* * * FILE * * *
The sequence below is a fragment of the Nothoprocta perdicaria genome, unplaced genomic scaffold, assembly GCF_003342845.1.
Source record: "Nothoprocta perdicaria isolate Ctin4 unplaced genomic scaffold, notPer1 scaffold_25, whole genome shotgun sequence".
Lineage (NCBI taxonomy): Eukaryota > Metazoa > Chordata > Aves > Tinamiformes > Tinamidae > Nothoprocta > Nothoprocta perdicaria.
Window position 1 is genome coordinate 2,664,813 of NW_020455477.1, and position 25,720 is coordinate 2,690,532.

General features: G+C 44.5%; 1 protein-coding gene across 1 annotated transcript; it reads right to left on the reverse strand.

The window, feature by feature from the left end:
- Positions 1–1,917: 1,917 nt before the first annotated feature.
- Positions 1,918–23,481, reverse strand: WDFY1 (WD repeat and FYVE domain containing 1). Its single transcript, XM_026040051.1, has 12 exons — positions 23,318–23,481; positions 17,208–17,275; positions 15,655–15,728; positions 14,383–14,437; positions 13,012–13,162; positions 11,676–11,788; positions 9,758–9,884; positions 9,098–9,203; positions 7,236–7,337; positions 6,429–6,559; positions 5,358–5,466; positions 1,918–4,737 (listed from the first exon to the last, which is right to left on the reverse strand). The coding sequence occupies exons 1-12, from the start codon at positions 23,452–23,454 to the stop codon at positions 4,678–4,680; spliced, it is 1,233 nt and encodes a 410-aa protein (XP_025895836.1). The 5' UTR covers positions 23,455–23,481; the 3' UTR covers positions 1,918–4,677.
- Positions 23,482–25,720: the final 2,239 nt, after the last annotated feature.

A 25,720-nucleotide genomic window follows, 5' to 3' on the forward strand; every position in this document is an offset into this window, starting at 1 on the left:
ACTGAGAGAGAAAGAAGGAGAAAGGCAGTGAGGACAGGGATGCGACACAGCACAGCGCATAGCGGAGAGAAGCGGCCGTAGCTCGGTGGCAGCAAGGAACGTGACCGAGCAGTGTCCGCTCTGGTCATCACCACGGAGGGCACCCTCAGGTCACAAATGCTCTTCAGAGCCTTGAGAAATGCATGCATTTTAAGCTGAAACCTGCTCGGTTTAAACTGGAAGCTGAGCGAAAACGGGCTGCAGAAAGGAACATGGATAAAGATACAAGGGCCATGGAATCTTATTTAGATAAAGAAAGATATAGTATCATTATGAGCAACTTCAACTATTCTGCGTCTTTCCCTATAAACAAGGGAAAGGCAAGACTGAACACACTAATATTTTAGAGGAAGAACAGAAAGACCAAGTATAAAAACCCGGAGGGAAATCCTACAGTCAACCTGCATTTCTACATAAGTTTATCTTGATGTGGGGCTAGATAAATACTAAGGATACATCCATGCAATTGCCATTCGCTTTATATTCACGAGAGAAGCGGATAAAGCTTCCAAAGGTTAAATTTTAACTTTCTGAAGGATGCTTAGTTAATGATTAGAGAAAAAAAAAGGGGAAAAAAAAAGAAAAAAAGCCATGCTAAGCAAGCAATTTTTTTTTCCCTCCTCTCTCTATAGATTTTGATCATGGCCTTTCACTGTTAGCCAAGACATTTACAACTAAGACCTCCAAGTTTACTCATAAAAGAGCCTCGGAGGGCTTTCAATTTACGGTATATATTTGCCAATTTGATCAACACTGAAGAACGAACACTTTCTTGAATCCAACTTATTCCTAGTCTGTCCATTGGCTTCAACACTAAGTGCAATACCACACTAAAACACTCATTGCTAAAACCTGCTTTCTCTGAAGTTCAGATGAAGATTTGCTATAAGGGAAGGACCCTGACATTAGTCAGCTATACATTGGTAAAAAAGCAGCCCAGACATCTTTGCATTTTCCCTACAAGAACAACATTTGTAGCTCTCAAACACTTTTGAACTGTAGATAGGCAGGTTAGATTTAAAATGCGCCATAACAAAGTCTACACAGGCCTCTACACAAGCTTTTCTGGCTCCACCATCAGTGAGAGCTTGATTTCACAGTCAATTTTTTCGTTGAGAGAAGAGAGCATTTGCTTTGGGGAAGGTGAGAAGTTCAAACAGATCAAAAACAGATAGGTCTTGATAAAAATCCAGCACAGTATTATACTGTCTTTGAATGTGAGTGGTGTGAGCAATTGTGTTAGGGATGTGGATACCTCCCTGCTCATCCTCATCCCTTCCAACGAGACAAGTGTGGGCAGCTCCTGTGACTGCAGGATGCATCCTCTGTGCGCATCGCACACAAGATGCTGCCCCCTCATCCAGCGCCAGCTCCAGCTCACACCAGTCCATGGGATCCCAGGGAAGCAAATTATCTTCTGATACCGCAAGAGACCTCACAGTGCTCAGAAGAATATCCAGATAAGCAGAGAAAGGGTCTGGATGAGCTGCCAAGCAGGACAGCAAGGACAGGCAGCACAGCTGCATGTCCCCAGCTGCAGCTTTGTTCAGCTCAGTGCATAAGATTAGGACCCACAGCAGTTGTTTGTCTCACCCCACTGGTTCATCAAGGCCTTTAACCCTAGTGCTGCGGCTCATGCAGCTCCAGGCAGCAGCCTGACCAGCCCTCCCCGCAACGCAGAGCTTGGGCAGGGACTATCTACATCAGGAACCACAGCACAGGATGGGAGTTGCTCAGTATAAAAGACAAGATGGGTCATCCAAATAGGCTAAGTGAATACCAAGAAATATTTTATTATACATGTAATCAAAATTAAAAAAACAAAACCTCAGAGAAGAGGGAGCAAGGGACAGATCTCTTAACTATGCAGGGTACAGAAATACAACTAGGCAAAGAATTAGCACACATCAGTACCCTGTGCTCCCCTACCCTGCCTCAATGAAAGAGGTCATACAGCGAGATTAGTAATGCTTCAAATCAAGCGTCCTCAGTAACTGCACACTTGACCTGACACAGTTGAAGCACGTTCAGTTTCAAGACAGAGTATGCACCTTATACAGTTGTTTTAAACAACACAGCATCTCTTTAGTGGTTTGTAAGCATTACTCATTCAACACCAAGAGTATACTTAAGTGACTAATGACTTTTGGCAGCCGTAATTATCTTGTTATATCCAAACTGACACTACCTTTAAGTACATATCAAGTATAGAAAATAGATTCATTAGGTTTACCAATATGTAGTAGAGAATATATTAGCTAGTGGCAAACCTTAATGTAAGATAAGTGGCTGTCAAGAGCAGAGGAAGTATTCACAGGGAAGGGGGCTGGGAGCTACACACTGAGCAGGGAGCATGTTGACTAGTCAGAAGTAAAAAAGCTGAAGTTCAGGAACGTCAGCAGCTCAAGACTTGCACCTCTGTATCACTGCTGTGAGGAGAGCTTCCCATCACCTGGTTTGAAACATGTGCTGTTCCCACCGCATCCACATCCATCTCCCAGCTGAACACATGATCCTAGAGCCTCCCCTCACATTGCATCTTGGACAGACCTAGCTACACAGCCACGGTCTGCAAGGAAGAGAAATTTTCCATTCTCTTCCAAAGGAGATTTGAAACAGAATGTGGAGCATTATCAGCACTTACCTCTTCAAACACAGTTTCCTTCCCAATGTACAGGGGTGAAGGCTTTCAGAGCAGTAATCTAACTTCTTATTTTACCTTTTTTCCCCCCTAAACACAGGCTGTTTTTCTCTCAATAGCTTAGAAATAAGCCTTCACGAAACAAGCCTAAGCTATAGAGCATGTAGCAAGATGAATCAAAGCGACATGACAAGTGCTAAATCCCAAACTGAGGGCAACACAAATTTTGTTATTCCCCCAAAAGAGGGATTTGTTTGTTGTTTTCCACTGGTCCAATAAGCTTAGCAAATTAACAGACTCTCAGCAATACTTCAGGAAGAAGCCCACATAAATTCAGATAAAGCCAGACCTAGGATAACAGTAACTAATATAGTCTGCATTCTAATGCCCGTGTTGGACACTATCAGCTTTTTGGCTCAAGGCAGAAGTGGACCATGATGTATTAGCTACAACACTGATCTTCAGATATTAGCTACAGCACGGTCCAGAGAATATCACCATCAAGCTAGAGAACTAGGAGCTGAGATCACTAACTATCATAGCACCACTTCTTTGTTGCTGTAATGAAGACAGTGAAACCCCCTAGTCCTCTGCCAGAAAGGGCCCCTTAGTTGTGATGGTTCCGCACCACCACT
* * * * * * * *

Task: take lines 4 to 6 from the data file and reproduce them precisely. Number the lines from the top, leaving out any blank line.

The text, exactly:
Window position 1 is genome coordinate 2,664,813 of NW_020455477.1, and position 25,720 is coordinate 2,690,532.

General features: G+C 44.5%; 1 protein-coding gene across 1 annotated transcript; it reads right to left on the reverse strand.

The window, feature by feature from the left end: